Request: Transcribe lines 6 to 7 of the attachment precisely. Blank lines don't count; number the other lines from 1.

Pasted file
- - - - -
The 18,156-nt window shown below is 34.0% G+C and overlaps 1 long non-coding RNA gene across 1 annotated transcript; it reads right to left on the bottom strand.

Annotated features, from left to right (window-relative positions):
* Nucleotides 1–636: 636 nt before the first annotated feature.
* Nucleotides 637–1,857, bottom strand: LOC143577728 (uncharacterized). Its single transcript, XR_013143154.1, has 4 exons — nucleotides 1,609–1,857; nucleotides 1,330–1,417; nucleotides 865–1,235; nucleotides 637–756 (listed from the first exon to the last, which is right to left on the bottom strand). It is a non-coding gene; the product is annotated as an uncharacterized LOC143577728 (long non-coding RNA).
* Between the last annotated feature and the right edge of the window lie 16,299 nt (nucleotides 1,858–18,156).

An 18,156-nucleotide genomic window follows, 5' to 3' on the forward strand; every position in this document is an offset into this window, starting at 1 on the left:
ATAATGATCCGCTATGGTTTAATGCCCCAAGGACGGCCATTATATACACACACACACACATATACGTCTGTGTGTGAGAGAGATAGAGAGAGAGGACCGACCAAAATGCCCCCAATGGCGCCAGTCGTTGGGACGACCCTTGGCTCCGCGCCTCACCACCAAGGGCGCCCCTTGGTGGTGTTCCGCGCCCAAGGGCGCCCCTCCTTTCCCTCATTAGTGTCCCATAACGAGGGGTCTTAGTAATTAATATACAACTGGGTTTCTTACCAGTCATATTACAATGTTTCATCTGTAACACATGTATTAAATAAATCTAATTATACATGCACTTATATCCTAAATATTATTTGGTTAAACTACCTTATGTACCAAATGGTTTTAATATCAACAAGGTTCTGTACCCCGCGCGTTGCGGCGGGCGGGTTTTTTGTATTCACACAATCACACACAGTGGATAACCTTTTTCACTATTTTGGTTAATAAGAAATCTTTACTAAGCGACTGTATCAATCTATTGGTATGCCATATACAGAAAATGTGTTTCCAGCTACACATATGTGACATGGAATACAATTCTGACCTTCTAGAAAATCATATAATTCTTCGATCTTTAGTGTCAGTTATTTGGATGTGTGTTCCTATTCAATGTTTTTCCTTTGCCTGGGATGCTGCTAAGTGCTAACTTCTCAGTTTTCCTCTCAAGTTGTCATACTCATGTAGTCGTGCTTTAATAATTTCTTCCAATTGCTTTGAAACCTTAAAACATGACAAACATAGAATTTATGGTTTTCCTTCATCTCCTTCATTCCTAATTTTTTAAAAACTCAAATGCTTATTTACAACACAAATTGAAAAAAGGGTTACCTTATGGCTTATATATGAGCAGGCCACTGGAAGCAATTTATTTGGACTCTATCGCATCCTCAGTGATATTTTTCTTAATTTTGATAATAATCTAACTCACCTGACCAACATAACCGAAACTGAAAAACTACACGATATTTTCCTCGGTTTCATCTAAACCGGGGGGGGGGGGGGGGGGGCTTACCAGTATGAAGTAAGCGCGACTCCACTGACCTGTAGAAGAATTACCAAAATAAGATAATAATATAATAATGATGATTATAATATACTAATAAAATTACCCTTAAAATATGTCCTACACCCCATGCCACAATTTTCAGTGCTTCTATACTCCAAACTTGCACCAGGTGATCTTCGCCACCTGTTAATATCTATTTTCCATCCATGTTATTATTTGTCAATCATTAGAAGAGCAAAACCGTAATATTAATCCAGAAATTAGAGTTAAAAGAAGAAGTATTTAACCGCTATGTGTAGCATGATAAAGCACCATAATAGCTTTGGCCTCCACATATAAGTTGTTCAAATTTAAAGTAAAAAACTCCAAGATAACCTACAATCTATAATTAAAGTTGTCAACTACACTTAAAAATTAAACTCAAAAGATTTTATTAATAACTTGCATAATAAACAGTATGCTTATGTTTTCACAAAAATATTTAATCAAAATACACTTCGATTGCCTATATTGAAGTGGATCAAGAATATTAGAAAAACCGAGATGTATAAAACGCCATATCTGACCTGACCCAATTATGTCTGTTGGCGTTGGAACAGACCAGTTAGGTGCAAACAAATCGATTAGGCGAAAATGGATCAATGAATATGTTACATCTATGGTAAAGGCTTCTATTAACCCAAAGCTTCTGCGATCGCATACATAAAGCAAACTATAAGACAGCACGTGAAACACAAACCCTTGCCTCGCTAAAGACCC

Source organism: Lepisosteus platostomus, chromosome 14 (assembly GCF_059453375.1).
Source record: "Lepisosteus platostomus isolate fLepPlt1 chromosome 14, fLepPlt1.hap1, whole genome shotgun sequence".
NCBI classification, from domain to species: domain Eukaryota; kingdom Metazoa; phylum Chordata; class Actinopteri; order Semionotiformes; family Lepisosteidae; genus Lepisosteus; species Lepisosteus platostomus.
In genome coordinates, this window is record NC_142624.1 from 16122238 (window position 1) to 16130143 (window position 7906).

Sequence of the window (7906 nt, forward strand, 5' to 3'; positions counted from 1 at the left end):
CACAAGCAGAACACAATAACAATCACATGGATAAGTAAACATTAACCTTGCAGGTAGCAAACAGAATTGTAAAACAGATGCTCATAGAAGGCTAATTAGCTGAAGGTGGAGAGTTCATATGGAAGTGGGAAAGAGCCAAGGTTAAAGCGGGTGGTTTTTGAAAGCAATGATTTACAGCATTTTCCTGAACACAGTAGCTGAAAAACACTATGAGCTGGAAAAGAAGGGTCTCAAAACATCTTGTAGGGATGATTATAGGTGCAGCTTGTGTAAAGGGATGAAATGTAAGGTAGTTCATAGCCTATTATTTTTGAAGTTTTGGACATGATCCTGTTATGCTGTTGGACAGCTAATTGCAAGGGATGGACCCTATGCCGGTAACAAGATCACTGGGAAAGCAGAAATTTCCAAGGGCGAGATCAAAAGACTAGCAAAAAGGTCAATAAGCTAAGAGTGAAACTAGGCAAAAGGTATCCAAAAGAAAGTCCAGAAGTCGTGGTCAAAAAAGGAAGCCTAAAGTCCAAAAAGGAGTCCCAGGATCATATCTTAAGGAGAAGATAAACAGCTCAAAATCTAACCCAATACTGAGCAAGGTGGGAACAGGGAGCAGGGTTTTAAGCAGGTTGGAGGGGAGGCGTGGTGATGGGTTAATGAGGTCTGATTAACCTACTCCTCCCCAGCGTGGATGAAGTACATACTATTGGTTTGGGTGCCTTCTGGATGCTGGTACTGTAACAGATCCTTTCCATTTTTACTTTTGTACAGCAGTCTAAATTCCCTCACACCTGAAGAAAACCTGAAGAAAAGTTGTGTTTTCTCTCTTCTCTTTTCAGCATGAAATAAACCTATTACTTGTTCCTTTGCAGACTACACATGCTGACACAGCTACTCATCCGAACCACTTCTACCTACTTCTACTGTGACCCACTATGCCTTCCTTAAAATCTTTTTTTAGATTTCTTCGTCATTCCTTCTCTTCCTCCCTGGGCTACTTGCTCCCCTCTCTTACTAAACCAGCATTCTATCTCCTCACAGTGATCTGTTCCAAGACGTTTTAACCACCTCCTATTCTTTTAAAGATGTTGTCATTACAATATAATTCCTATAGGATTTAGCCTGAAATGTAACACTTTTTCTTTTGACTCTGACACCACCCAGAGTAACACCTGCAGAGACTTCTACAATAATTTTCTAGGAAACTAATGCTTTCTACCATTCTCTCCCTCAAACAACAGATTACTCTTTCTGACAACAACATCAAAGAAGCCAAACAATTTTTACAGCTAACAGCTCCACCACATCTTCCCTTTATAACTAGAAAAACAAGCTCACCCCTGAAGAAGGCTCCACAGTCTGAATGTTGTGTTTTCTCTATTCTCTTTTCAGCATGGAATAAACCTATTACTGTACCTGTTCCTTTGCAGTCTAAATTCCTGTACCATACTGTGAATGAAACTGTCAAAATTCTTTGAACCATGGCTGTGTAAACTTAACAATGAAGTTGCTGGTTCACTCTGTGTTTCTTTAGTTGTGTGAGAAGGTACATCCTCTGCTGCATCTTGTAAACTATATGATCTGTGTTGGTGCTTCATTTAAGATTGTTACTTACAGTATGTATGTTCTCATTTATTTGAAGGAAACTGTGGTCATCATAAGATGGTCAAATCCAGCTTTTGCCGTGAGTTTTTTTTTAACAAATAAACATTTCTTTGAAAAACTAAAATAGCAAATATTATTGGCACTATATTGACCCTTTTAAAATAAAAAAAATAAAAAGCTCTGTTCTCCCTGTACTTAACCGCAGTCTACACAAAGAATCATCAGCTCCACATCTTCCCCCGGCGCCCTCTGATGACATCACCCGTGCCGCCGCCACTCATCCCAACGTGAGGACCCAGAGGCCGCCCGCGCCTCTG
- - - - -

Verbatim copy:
An 18,156-nucleotide genomic window follows, 5' to 3' on the forward strand; every position in this document is an offset into this window, starting at 1 on the left:
ATAATGATCCGCTATGGTTTAATGCCCCAAGGACGGCCATTATATACACACACACACACATATACGTCTGTGTGTGAGAGAGATAGAGAGAGAGGACCGACCAAAATGCCCCCAATGGCGCCAGTCGTTGGGACGACCCTTGGCTCCGCGCCTCACCACCAAGGGCGCCCCTTGGTGGTGTTCCGCGCCCAAGGGCGCCCCTCCTTTCCCTCATTAGTGTCCCATAACGAGGGGTCTTAGTAATTAATATACAACTGGGTTTCTTACCAGTCATATTACAATGTTTCATCTGTAACACATGTATTAAATAAATCTAATTATACATGCACTTATATCCTAAATATTATTTGGTTAAACTACCTTATGTACCAAATGGTTTTAATATCAACAAGGTTCTGTACCCCGCGCGTTGCGGCGGGCGGGTTTTTTGTATTCACACAATCACACACAGTGGATAACCTTTTTCACTATTTTGGTTAATAAGAAATCTTTACTAAGCGACTGTATCAATCTATTGGTATGCCATATACAGAAAATGTGTTTCCAGCTACACATATGTGACATGGAATACAATTCTGACCTTCTAGAAAATCATATAATTCTTCGATCTTTAGTGTCAGTTATTTGGATGTGTGTTCCTATTCAATGTTTTTCCTTTGCCTGGGATGCTGCTAAGTGCTAACTTCTCAGTTTTCCTCTCAAGTTGTCATACTCATGTAGTCGTGCTTTAATAATTTCTTCCAATTGCTTTGAAACCTTAAAACATGACAAACATAGAATTTATGGTTTTCCTTCATCTCCTTCATTCCTAATTTTTTAAAAACTCAAATGCTTATTTACAACACAAATTGAAAAAAGGGTTACCTTATGGCTTATATATGAGCAGGCCACTGGAAGCAATTTATTTGGACTCTATCGCATCCTCAGTGATATTTTTCTTAATTTTGATAATAATCTAACTCACCTGACCAACATAACCGAAACTGAAAAACTACACGATATTTTCCTCGGTTTCATCTAAACCGGGGGGGGGGGGGGGGGGGCTTACCAGTATGAAGTAAGCGCGACTCCACTGACCTGTAGAAGAATTACCAAAATAAGATAATAATATAATAATGATGATTATAATATACTAATAAAATTACCCTTAAAATATGTCCTACACCCCATGCCACAATTTTCAGTGCTTCTATACTCCAAACTTGCACCAGGTGATCTTCGCCACCTGTTAATATCTATTTTCCATCCATGTTATTATTTGTCAATCATTAGAAGAGCAAAACCGTAATATTAATCCAGAAATTAGAGTTAAAAGAAGAAGTATTTAACCGCTATGTGTAGCATGATAAAGCACCATAATAGCTTTGGCCTCCACATATAAGTTGTTCAAATTTAAAGTAAAAAACTCCAAGATAACCTACAATCTATAATTAAAGTTGTCAACTACACTTAAAAATTAAACTCAAAAGATTTTATTAATAACTTGCATAATAAACAGTATGCTTATGTTTTCACAAAAATATTTAATCAAAATACACTTCGATTGCCTATATTGAAGTGGATCAAGAATATTAGAAAAACCGAGATGTATAAAACGCCATATCTGACCTGACCCAATTATGTCTGTTGGCGTTGGAACAGACCAGTTAGGTGCAAACAAATCGATTAGGCGAAAATGGATCAATGAATATGTTACATCTATGGTAAAGGCTTCTATTAACCCAAAGCTTCTGCGATCGCATACATAAAGCAAACTATAAGACAGCACGTGAAACACAAACCCTTGCCTCGCTAAAGACCC